Generally regarded as the father of sign language studies in Africa and a leading light in the field of Nilotic Language Studies, Prof Okoth Okombo died on November 2 while undergoing treatment at the Aga Khan Hospital in Nairobi.

Born on November 8, 1950 on Rusinga Island, the founder and director of the Kenyan Sign Language Research Project, exited the stage aged 67.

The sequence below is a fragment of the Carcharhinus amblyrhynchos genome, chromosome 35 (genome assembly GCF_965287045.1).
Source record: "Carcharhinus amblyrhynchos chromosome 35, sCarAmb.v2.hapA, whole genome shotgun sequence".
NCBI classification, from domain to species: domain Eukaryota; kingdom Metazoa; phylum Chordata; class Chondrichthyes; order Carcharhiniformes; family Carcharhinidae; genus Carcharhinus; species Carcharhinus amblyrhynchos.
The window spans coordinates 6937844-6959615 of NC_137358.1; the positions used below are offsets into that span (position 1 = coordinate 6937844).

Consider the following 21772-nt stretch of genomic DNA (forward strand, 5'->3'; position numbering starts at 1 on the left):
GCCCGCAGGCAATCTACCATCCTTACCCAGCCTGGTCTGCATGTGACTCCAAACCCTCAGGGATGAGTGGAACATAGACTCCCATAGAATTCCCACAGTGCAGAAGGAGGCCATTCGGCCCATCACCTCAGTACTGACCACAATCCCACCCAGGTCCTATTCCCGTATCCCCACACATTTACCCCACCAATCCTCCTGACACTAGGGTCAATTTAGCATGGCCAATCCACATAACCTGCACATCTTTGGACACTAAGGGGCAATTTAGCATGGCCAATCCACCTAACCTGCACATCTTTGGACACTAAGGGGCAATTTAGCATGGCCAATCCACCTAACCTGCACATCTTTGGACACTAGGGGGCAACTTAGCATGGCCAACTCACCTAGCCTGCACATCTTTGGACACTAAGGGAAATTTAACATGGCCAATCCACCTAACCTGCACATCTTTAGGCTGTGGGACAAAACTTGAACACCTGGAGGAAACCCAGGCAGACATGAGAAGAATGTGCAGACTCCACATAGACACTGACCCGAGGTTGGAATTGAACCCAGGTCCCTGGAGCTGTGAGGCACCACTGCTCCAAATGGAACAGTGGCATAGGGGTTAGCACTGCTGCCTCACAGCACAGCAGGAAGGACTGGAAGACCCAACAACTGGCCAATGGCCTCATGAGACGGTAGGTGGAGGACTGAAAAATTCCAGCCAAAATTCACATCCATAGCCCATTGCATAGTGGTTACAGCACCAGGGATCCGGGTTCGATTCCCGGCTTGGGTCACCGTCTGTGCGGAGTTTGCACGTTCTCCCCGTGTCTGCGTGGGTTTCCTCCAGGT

He was a passionate proponent of teaching young children in their mother tongue and believed that a language policy that favoured English had condemned millions to illiteracy when many were, in fact, “geniuses”.

The University of Nairobi-based lecturer was revered as the ‘Noam Chomsky of Africa” because just like the father of modern linguistics, he dabbled in such varied disciplines as mathematics, philosophy and politics.